Were Neanderthals Capable of Abstract Thought?
Thursday, May 16, 2013
BARCELONA, SPAIN—Archaeologists are working on obtaining new dates for the prehistoric paintings in Spain’s El Castillo Cave by measuring the rate of decay of uranium atoms in the calcite covering the artwork. The oldest of the paintings is thought to be at least 40,800 years old, about the same time that the first modern humans are thought to have entered Western Europe. The new dates could show that that paintings are even older, indicating that they were created by Neanderthals, who occupied the region for some 200,000 years before the arrival of Homo sapiens. Meanwhile, scholars continue to debate the complexity of Neanderthal cultural behavior, and whether or not it was copied from their Homo sapiens cousins. João Zilhão of the University of Barcelona thinks that Neanderthals and modern humans were “cognitive equals.” His goal is “to date pigments in these paintings to an age that is clearly and to everyone’s satisfaction beyond the range of modern humans in Europe,” he explained.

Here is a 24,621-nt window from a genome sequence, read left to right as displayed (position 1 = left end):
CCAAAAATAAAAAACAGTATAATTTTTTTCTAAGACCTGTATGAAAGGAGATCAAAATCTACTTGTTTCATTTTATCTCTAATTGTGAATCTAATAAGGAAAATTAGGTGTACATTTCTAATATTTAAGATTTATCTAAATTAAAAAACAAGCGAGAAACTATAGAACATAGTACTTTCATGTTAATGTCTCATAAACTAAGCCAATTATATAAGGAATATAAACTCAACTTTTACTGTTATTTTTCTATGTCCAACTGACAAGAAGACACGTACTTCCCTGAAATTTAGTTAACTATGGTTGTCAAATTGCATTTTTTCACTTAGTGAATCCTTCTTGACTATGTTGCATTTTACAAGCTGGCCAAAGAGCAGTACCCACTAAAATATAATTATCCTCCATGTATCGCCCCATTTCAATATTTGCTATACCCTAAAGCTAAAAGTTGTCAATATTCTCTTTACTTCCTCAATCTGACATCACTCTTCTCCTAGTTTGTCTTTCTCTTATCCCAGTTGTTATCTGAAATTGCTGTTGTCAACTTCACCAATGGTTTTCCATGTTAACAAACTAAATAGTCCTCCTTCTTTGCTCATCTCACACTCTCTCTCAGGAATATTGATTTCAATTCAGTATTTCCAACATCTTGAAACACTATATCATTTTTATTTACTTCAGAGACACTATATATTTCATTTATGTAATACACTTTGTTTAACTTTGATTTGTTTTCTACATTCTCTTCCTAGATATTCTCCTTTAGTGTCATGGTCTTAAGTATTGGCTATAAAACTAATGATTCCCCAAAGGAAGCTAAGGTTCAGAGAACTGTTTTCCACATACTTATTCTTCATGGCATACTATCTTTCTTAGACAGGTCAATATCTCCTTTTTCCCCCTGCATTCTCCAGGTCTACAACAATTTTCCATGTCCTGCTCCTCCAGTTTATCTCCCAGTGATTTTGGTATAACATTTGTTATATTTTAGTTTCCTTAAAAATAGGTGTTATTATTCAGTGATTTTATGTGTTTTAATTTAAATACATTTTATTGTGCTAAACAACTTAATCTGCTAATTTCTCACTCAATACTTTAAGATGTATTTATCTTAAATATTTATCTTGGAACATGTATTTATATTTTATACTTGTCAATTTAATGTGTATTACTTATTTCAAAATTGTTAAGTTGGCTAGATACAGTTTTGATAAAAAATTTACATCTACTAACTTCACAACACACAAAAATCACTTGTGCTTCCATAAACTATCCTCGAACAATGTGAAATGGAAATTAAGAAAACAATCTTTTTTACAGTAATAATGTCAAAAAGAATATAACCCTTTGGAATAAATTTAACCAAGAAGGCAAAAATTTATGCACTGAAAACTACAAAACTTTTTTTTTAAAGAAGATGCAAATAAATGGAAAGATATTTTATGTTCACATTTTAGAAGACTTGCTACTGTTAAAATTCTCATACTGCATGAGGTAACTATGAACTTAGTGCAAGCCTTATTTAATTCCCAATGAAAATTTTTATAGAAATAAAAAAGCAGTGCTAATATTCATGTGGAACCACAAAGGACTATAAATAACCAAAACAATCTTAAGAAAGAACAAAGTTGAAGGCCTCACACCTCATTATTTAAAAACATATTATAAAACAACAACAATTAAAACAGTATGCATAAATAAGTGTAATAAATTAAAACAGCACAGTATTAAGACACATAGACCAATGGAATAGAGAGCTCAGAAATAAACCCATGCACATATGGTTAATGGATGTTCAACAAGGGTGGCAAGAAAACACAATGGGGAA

IN THE CURRENT ISSUE
From the Trenches
Badgers for dinner in Neolithic Spain, the search for Doctor Syntax, a rare coffin emerges in Egypt, Ukraine’s prehistoric McMansions, and fishing for Homo erectus